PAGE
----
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United States Court of Appeals,Second Circuit.

Neil JOHNSON, Plaintiff-Appellant, v. M. ROWLEY, in his official and individual capacity, Defendant-Appellee.

Docket No. 07-2213-pr.

Decided: June 11, 2009

Before:  MINER, KATZMANN, and RAGGI, Circuit Judges. Neil Johnson, pro se, Otisville, N.Y., Plaintiff-Appellant. Matthew L. Schwartz, Assistant United States Attorney (Elizabeth Wolstein, Assistant United States Attorney, on the brief), for Lev L. Dassin, Acting United States Attorney for the Southern District of New York, New York, N.Y., for Defendant-Appellee.

This case calls upon us to determine principally whether an inmate in a federal correctional institution has a constitutionally protected property interest in his prison job assignment.   Plaintiff-appellant Neil Johnson appeals from a judgment of the United States District Court for the Southern District of New York (Brieant, J.) entered on March 7, 2007, adopting the Report and Recommendation (“R & R”) of Magistrate Judge Mark D. Fox insofar as it recommended dismissing the first, second, and fourth claims pleaded in the complaint.   The district court dismissed the third claim pleaded in the complaint without prejudice.

Johnson was an inmate in the Federal Correctional Institution in Otisville, New York, and he was employed as a clerk by Federal Prison Industries, Inc. (“UNICOR”),1 under the supervision of defendant-appellee Michael Rowley, at the time that the incident giving rise to this action occurred.   According to his complaint, one of Johnson's primary tasks as a clerk was to type;  because his “skills were very rusty” when he first started in the UNICOR program, Johnson would practice typing daily.   On January 9, 2004, Johnson worked overtime in the UNICOR office.   After he completed his assigned task, Johnson practiced his skills by typing a letter to his wife using various fonts and pitches.   He then printed the letter out and mailed it to his wife to show her how his skills had developed.   Prison officials questioned Johnson about where and why he had typed the letter.   When Johnson reported for work on January 12, 2004, Rowley terminated his employment, apparently because Johnson had engaged in the unauthorized personal use of UNICOR equipment by typing the letter to his wife.

Johnson filed the complaint in this action on April 12, 2005, raising four claims:  (1) Rowley violated Johnson's due process rights when he terminated his employment because Rowley acted in violation of Bureau of Prisons (“BOP”) policy;  (2) Rowley violated Johnson's due process rights when he terminated his employment because Rowley and Johnson had an implied agreement and because Johnson's use of the equipment fell within an exception to the unauthorized-use rule;  (3) Rowley violated Johnson's First Amendment rights because Johnson's termination was based on Rowley's personal animus towards members of the Islamic faith;  and (4) Rowley violated the Religious Freedom Restoration Act of 1993 (“RFRA”) when he terminated Johnson's employment.   Johnson sought compensatory damages, declaratory and injunctive relief, and punitive damages.

Rowley moved to dismiss the complaint pursuant to Fed.R.Civ.P. 12(b)(1) and 12(c).  In his R & R, Magistrate Judge Fox dismissed Johnson's first due process claim after Johnson withdrew it.   Regarding the second due process claim, Judge Fox assumed arguendo that Johnson had a property interest in his UNICOR employment but nonetheless dismissed the claim because the parties did not have an implied agreement.   Further, he dismissed the RFRA claim because Johnson failed to exhaust his administrative remedies.   Judge Fox, however, denied Rowley's motion with respect to Johnson's First Amendment claim.   The district court adopted the R & R as its own decision insofar as it recommended dismissing Johnson's due process and RFRA claims.   In addition, the district court dismissed Johnson's First Amendment claim on the ground that Johnson had failed to exhaust his administrative remedies.   On appeal, Johnson challenges the district court's dismissal of (1) his due process claim that Rowley terminated his employment in violation of an implied agreement and (2) his First Amendment claim.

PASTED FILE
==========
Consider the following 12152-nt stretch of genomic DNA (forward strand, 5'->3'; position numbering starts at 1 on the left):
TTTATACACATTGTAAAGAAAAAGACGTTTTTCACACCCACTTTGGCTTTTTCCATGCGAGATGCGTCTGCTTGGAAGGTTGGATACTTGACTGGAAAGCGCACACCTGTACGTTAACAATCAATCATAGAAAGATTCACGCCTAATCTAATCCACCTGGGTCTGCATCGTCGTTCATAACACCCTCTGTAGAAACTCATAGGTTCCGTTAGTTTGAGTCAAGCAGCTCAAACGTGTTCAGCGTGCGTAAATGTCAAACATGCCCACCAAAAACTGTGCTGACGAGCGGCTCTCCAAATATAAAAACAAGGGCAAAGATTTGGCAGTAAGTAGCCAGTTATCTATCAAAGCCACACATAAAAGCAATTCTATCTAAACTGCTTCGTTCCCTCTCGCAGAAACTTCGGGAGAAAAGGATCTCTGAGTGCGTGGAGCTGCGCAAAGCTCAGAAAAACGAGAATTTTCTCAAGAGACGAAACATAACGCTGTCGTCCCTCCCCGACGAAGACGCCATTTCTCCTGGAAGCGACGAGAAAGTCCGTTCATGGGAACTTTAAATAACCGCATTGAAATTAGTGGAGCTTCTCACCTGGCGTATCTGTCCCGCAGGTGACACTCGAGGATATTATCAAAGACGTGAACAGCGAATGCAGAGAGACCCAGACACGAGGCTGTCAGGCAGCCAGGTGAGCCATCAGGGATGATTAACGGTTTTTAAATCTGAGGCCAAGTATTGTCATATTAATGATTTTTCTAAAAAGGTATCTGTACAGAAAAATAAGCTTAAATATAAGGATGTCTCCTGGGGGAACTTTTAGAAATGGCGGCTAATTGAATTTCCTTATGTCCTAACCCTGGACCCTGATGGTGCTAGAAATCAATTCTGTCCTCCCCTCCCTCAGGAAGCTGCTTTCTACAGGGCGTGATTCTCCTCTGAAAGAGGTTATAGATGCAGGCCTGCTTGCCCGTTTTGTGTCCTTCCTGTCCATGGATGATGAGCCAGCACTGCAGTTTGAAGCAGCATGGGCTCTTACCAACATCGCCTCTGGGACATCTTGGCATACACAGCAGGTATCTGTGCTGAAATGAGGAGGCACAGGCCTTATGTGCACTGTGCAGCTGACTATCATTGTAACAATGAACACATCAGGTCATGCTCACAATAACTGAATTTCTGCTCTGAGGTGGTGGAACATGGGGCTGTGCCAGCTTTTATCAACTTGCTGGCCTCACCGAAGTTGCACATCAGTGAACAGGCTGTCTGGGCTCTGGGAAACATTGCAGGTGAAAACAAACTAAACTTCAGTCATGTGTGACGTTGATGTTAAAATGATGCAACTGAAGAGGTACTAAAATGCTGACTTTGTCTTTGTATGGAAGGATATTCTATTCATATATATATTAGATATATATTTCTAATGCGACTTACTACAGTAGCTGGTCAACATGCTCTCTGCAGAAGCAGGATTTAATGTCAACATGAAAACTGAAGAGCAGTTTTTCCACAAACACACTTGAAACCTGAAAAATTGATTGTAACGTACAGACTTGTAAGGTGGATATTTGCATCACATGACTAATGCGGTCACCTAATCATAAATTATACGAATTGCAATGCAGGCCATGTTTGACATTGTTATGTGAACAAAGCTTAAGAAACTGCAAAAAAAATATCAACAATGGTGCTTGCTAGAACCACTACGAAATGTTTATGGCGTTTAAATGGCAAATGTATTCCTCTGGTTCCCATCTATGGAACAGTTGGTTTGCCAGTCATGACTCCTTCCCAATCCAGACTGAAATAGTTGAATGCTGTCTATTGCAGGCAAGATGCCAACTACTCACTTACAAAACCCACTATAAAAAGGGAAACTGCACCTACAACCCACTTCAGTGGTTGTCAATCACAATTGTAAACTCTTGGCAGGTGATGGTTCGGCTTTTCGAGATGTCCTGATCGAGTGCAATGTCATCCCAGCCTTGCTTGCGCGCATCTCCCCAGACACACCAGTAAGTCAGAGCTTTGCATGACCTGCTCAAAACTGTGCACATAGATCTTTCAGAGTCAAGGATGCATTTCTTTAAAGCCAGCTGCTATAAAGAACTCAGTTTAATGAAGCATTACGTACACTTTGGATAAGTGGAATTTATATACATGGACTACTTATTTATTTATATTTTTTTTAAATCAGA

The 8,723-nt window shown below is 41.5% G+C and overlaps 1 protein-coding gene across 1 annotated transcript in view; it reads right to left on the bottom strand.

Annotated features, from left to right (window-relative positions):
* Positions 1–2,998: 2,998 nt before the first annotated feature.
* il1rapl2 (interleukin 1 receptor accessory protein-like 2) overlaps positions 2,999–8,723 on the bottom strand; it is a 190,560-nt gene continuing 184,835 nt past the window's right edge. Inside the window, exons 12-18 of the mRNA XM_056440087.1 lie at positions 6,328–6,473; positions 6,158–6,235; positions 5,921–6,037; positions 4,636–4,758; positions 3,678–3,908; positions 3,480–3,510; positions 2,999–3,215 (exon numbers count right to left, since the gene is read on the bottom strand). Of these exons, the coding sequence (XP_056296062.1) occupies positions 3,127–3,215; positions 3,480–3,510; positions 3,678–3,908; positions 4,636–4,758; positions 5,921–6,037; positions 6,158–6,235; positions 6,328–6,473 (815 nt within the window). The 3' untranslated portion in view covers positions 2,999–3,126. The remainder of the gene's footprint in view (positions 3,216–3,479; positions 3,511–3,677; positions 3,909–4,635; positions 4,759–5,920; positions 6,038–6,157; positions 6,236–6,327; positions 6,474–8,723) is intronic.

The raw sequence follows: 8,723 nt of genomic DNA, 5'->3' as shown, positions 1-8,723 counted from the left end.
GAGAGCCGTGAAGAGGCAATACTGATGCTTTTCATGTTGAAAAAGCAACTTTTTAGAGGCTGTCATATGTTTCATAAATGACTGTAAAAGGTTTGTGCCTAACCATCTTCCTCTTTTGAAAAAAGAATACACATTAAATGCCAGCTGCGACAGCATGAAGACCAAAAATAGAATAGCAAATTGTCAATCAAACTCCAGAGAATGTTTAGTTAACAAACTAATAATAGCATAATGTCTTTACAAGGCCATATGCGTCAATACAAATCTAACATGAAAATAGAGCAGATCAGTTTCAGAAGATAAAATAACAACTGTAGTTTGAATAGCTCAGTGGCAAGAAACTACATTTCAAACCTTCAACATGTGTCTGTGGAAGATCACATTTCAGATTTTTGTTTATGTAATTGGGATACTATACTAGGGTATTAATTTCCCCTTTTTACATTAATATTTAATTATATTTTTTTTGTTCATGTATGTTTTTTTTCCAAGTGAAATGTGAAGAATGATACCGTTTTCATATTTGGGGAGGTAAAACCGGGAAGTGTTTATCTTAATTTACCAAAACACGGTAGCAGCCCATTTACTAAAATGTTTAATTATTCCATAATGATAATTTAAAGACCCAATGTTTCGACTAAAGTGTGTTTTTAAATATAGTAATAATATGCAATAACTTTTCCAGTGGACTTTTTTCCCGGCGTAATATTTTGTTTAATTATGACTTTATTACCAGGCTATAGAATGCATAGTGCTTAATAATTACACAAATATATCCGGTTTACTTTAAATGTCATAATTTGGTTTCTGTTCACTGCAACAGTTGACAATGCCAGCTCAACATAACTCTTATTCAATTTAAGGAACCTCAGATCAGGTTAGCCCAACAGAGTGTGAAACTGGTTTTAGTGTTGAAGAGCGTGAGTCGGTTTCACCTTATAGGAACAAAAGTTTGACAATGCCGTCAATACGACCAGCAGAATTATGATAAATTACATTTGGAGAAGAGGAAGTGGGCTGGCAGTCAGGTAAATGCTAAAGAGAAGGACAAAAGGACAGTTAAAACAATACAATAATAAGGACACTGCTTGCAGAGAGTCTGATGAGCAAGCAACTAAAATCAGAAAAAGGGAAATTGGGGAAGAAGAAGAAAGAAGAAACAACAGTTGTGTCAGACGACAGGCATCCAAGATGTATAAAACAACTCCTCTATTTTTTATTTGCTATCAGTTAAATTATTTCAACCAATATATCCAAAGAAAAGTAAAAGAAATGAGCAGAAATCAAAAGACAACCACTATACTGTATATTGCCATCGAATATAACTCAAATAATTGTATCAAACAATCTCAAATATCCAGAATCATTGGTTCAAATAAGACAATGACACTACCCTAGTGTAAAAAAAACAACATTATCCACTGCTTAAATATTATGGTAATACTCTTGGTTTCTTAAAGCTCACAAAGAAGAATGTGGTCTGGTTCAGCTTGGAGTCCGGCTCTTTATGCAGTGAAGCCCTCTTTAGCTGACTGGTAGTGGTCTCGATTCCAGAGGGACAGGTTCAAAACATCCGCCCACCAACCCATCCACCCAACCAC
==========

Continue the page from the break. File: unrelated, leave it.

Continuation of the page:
A. Due Process Claim

 We review a district court's dismissal pursuant to Fed.R.Civ.P. 12(c) de novo, employing “the same ․ standard applicable to dismissals pursuant to Fed.R.Civ.P. 12(b)(6).”  Morris v. Schroder Capital Mgmt. Int'l, 445 F.3d 525, 529 (2d Cir.2006) (internal quotation marks omitted).   Thus, we will accept all factual allegations in the complaint as true and draw all reasonable inferences in Johnson's favor.   See ATSI Commc'ns, Inc. v. Shaar Fund, Ltd., 493 F.3d 87, 98 (2d Cir.2007).   To survive a Rule 12(c) motion, Johnson's “complaint must contain sufficient factual matter, accepted as true, to ‘state a claim to relief that is plausible on its face.’ ” Ashcroft v. Iqbal, --- U.S. ----, 129 S.Ct. 1937, 1949, 173 L.Ed.2d 868 (2009) (quoting Bell Atl. Corp. v. Twombly, 550 U.S. 544, 570, 127 S.Ct. 1955, 167 L.Ed.2d 929 (2007)).

 Johnson contends that his due process rights were violated when Rowley terminated his UNICOR employment.   In order to succeed on this claim, Johnson first must establish that he had a constitutionally protected property interest in his UNICOR job assignment.   See Weinstein v. Albright, 261 F.3d 127, 134 (2d Cir.2001).   Such property interests “are not created by the Constitution.   Rather, they are created and their dimensions are defined by existing rules or understandings that stem from an independent source such as state law-rules or understandings that secure certain benefits and that support claims of entitlement to those benefits.”  Bd. of Regents v. Roth, 408 U.S. 564, 577, 92 S.Ct. 2701, 33 L.Ed.2d 548 (1972);  see also Cine SK8, Inc. v. Town of Henrietta, 507 F.3d 778, 784 (2d Cir.2007).   Further, “[t]o have a property interest in a benefit, a person ․ must have more than a unilateral expectation of it.   He must, instead, have a legitimate claim of entitlement to it.”  Roth, 408 U.S. at 577, 92 S.Ct. 2701.  “Employees at will have no protectable property interest in their continued employment.”   Abramson v. Pataki, 278 F.3d 93, 99 (2d Cir.2002).